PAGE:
Cleaning your prosthetic liner or skin fit is one of the most important aspects of a successful hygiene routine. Liners and skin fits can get dirty quickly, especially with heavy daily use. A dirty liner, in addition to causing unwanted odor, can cause a whole barrel of problems that can escalate quickly. Some minor irritation can all too easily graduate into full-blown infection and make it painful to use your prosthetic. Additionally, cleaning your prosthetic often can prevent it from wearing out sooner than it should. Establishing a daily, weekly, and monthly hygiene routine is an important step to making sure you stay healthy and mobile.

Washing your liner or skin fit with a cleaning agent and water is one of the easiest ways to keep your stump happy and healthy. Washing and rinsing should happen as close to daily as you can. The choice of cleaning agent is important to your residual limb health as well. There are a lot of cleaning products out there but very few are well suited to amputee limb care.

So what’s the difference between soap and detergent and which one should you be using to clean your prosthetic liner?

This is a question that comes up a lot and there are many soaps and detergents on the shelf but very few that are formulated specifically for prosthetic liners and skin fits.

At first glance, soap and detergent can seem interchangeable but there are a few key differences that suit specific use cases.

Soaps
Ordinary soap is made by combining fats or oils and an alkali, such as lye. Many soaps also have additional ingredients in them for fragrance and color as well as moisturizing agents. The additional ingredients leave behind a fragrant and moisturizing residue which is great for your hands or body, but when it’s stuck in a prosthetic all day, the residue can often cause irritation. Soaps also lose their effectiveness and form a scum when used with hard water- also not something you want in your liner. Many soaps also have very high pH values (meaning they can be very harsh to the substrate they are applied to). Although very few soaps disclose their pH’s, a recent study concluded that the majority of commercially available soaps have a pH between 9-10, far outside of the natural pH of the skin (pH 5.4-5.9). The same peer-reviewed article goes on to say that the “Use of soap with high pH causes an increase in skin pH, which in turn causes an increase in dehydrative effect, irritability, and alteration in bacterial flora”. So whether you are using the soap on your skin or your prosthetic, it is important to find the right product to support skin health and keep you moving.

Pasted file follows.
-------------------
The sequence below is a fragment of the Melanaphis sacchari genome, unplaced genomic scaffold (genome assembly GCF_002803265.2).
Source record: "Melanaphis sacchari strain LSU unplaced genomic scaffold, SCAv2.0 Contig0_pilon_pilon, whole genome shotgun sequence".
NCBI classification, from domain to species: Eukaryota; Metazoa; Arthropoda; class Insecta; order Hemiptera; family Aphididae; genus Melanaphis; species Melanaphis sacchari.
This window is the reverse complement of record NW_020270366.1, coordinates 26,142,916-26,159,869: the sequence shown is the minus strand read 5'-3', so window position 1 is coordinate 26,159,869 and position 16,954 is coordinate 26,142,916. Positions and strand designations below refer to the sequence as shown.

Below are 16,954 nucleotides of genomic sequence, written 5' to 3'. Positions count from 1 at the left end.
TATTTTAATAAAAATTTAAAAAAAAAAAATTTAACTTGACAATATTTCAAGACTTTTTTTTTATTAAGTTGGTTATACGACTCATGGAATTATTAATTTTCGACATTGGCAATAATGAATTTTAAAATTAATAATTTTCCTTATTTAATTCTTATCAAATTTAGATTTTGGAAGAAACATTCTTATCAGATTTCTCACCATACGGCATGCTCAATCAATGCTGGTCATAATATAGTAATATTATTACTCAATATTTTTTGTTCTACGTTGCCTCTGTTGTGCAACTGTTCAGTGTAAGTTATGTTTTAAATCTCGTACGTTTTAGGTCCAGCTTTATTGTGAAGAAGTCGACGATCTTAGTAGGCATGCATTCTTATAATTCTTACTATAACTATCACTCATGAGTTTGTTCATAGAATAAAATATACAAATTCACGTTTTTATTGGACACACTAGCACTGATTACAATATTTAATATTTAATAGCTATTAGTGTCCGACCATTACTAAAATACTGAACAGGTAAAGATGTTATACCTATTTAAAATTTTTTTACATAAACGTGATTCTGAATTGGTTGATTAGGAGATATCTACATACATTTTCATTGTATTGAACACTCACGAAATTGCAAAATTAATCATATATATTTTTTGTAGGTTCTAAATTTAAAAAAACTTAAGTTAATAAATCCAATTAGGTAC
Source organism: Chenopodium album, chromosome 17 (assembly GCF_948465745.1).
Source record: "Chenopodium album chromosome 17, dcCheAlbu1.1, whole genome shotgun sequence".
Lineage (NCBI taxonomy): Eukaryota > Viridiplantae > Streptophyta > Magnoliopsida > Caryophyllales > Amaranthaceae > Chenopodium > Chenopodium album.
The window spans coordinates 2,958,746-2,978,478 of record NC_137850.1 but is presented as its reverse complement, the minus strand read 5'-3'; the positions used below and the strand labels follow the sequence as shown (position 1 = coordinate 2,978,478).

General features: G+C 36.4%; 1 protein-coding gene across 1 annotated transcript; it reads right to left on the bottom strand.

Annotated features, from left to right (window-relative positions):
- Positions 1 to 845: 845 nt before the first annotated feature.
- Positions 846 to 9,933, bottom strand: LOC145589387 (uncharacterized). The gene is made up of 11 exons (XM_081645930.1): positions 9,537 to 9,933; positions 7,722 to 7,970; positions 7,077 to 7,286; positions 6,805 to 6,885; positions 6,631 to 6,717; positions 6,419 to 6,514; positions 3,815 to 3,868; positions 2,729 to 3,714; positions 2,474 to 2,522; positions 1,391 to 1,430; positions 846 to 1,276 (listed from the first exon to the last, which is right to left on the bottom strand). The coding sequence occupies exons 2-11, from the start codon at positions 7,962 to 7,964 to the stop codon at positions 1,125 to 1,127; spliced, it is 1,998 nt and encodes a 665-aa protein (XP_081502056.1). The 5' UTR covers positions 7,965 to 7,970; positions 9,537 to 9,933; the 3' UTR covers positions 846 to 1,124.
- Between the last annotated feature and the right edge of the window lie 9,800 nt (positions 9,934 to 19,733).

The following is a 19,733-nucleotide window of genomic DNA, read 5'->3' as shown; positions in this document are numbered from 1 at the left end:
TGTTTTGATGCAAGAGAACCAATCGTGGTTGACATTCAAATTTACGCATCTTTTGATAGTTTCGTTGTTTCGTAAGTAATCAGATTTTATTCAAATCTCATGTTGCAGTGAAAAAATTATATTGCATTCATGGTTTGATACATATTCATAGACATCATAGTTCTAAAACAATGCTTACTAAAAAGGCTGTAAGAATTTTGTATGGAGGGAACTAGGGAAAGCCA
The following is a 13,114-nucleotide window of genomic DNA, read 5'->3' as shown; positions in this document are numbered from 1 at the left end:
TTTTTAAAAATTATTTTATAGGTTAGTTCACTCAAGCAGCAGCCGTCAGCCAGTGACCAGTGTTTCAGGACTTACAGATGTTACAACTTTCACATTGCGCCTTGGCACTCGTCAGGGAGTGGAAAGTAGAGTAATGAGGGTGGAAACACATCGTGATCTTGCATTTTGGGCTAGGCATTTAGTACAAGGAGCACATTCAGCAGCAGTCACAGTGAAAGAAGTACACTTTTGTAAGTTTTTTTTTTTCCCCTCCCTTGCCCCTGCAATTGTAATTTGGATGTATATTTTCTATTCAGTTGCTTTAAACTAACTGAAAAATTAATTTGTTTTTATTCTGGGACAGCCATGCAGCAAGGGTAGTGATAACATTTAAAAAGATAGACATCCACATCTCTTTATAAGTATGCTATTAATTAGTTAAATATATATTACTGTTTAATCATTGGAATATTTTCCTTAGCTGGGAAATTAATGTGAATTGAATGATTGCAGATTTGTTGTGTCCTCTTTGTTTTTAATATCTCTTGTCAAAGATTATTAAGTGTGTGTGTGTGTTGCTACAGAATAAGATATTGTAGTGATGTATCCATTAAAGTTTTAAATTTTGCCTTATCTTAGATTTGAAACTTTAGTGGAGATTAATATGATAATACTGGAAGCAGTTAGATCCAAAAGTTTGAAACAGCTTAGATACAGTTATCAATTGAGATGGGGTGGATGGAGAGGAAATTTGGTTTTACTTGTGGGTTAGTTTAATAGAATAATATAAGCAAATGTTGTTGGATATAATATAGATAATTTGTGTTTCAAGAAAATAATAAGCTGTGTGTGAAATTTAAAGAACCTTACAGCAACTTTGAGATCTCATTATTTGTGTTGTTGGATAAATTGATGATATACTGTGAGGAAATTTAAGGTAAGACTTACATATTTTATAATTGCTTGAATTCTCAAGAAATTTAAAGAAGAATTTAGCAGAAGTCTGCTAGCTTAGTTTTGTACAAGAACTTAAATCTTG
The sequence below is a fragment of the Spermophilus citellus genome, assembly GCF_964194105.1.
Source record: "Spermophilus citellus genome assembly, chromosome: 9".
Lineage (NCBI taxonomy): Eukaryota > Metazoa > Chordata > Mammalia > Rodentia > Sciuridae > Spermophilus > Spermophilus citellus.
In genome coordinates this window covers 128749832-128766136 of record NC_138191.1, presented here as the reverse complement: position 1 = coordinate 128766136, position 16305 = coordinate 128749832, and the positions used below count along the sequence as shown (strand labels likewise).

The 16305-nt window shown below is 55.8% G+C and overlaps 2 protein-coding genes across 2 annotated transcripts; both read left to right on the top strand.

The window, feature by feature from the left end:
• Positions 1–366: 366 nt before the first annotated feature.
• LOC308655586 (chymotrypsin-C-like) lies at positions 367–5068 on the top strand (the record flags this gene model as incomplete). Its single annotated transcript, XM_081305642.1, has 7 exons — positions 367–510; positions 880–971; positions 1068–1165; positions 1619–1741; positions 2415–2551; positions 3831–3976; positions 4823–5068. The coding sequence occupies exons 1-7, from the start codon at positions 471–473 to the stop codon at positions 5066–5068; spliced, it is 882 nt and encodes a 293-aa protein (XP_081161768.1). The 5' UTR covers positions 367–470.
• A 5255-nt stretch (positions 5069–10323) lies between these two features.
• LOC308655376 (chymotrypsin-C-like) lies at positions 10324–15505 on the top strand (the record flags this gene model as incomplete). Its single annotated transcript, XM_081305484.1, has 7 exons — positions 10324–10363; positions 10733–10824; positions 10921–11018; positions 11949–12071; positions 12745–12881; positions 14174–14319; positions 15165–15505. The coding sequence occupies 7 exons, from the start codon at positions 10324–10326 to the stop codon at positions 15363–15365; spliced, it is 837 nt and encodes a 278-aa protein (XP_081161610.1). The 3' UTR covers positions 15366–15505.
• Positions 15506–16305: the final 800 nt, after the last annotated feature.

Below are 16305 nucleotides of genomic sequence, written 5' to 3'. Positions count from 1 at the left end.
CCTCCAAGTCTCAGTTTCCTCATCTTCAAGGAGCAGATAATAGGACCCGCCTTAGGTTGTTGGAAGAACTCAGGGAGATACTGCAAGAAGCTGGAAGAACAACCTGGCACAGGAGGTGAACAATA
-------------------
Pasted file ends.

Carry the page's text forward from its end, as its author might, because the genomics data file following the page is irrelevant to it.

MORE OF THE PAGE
Detergents
A detergent, unlike a soap, is simply a mixture of surfactants with cleansing properties held in a solution. Also unlike soap, detergents still work even when mixed with hard water. Maybe the most important feature of detergent is that detergents do not leave behind a residue. Detergents can, however, be full of harsh chemicals like sulfates and SLS so some attention to the ingredients can really pay off. Finally, it is best to find a product that is pH balanced and free from dyes and fragrances.

To reiterate, when looking for a cleaning product for your liner or skin fit try to be conscious of what’s in it and how it will interact with your prosthetic and skin. To minimize the risk of irritation and discomfort go for a product that doesn’t leave a residue and with the least unnecessary additives like dyes, fragrances, and moisturizers. To promote skin health and liner longevity a pH-balanced cleanser is best. Ultimately sticking to a hygiene routine can improve liner life, reduce irritation, and keep you moving.